DEARBORN, Mich. (WXYZ) — In just over a week there will be a decision on Dearborn’s new leader.
November 2nd is election day. Ahead of it, we’re asking questions that voters should have answers to before checking their ballots.
We reached out to both of Dearborn's mayoral candidates -
Gary Woronchak - declined our requests for an on-camera interview - but did provide written responses to our questions -
Abdullah Hammoud did meet with us - to discuss his vision for Dearborn's future.
“I think being a mayor is nothing more than being a neighbor with a little extra responsibility,” said Dearborn Mayoral Candidate Abdullah Hammoud.
Abdullah Hammoud has served as a State Democrat Representative for the past five years.
He’s hoping in a handful of months, it’ll be seven Dearborn City Council members to work with instead of 148 legislators.
“When you think about Dearborn, where do you envision Dearborn going? What is the future of Dearborn in your eyes?” asked WXYZ’s Brian Abel.
“When I think of Dearborn, I think of the families all across the city and their stories. I think of Salal Halem, and his children and his family,” said Abdullah Hammoud. “I think of Nancy Bach over in the east end of the city, and her house was devastated by the floods.”
Hammoud at age 31, cruised through the august primary with 42% of the vote.
Facing 66-year-old Gary Woronchak, who placed second in the primary at 18%.
We asked Woronchak his vision for Dearborn’s future, he stated:
I see Dearborn becoming a place where young families want to locate, where our senior citizens feel safe and secure, and where our richly diverse population lives in harmony. We're part-way there but have work to do.
Gary Woronchak thinks he has the experience in this race by far responding:
Having been Dearborn's state representative, County Commissioner, Chairman of the Wayne County Commission, and a newspaper editor. But experience is more than just longevity. It's the seasoning that enables one to solve problems, deal with difficult situations and to see beyond the moment.
Hammoud is a product of Dearborn. Born and raised and educated in the city’s public school system before getting Bachelor’s and Master's Degrees at U of M Dearborn and Ann Arbor, respectively.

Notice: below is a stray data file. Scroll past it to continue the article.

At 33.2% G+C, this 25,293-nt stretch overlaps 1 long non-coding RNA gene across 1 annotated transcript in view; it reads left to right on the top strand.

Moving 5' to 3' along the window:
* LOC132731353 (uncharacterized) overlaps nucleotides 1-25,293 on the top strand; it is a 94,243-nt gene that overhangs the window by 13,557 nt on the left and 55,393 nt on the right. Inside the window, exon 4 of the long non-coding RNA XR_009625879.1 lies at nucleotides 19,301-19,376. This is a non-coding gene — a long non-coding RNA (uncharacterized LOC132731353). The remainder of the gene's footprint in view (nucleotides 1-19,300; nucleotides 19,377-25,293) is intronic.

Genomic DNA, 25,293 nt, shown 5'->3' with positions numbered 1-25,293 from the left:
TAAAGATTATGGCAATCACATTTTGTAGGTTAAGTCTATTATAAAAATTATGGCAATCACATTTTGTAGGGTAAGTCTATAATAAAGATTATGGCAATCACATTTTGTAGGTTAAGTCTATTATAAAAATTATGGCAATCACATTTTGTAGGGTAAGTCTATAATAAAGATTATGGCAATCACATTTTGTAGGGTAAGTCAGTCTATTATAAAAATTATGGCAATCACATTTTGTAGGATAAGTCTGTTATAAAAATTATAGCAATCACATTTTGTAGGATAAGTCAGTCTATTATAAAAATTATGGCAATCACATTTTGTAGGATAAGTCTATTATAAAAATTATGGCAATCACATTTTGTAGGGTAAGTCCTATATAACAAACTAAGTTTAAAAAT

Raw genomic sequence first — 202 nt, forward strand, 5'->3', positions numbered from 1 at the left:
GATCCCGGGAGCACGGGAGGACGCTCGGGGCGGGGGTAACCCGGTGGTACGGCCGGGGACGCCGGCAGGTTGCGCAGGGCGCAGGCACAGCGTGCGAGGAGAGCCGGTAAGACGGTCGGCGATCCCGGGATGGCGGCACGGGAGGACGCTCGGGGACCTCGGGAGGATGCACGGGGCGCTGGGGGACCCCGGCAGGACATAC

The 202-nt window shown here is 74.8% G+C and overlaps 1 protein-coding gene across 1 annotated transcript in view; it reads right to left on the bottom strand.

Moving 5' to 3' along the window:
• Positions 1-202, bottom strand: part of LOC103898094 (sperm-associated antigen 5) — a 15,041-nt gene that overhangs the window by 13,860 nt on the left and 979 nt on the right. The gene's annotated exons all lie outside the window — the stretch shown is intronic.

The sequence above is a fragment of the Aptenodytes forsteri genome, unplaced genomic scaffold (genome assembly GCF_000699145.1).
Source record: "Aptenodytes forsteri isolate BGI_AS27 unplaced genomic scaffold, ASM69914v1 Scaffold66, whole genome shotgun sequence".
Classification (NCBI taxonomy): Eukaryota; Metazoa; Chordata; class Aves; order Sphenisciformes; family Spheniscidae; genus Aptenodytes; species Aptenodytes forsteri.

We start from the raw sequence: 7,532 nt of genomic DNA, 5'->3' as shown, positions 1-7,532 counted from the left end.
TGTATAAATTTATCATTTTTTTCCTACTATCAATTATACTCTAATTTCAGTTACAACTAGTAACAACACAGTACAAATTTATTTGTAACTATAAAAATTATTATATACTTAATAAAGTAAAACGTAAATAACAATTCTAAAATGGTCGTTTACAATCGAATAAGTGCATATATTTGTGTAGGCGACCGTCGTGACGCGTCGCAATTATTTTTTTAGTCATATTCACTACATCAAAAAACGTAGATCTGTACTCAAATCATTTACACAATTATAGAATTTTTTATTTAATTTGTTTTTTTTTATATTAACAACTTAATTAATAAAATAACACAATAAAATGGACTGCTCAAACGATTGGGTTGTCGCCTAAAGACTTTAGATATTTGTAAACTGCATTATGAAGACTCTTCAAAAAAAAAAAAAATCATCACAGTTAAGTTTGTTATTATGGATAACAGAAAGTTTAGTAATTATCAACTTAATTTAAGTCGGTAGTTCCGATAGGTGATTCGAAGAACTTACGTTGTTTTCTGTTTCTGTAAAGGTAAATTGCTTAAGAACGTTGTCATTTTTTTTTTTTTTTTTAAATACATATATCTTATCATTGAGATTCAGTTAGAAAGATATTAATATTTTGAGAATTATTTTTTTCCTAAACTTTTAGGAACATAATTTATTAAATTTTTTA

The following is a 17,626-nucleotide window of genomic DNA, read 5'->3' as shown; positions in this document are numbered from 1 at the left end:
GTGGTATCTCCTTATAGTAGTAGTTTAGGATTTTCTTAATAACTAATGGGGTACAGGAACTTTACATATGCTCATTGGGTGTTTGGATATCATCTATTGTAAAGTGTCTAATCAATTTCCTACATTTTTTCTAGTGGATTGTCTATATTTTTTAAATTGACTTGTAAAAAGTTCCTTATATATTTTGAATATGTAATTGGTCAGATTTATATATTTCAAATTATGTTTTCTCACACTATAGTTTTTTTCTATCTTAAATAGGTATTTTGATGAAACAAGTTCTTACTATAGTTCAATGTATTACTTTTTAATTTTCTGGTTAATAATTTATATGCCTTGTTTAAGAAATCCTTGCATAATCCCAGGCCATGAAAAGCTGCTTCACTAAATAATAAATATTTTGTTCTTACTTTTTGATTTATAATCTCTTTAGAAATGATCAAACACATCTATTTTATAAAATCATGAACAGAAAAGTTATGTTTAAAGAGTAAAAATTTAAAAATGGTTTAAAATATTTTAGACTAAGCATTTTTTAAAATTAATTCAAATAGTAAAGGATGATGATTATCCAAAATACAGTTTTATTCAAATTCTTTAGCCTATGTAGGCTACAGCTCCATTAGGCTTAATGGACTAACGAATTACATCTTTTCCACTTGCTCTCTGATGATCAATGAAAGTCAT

“What is it about your life experience and your career that leads you to believe that you are the right person for this job and that you’re prepared for it? asked Abel.
“I think having a background in public health can serve the city well just knowing that we’re going through one pandemic, and we have a lot of recovery on the out of this,” said Hammoud.
“If you look at the team that we built in Lansing that’s been able to help thousands of residents over my 5 years as state rep, or you look at what we did during the catastrophic flooding,” he added.
And the late June flooding in Dearborn - a focal point in this race.
The waters - damaging 20,000 of the roughly 35,000 homes in Michigan’s 7th largest city, leading to accusations the city government didn’t do enough to prevent or help.
When asked what the major concern of Dearborn residents, Woronchak said:
What I've heard most from voters is traffic concerns in the neighborhoods. Certainly, addressing the causes behind the widespread flooding is high on the list.
And Woronchak’s plan (in part:)
There are several steps we can take to address traffic concerns, from public awareness campaigns on the light end to speed humps on the heavy. More deployment of officers in the neighborhood, too. An independent study on the June flooding will point us in the direction we should go to address that;
“When you talk about actual issues, there is a clock on the wall, and it’s ticking. And it's when the next catastrophic heavy rain that will ensue,” said Hammoud.
"We can look to neighboring communities and what they did successfully,” said Hammoud. “If we look at the city of Taylor back in the 80’s, they constructed golf courses and actually used them as a means of flooding golf courses when you have heavy rain.”
"We’ve submitted a 26-acre parcel of property in the city of Dearborn that we’d love to convert into a giant wetland retention basin,” said
“So that’s the Dearborn that I imagine. One that’s competitive again. That competes with neighboring communities. That improves the public safety and public health and quality of life for residents across the board,” said Hammoud.
If elected, Hammoud would be the first Arab-American to lead Dearborn, where roughly half of its residents identify as Arab.
Election day is only 10 days away. Join WXYZ on November 2, 2021, for all of Metro Detroit's hot election race results.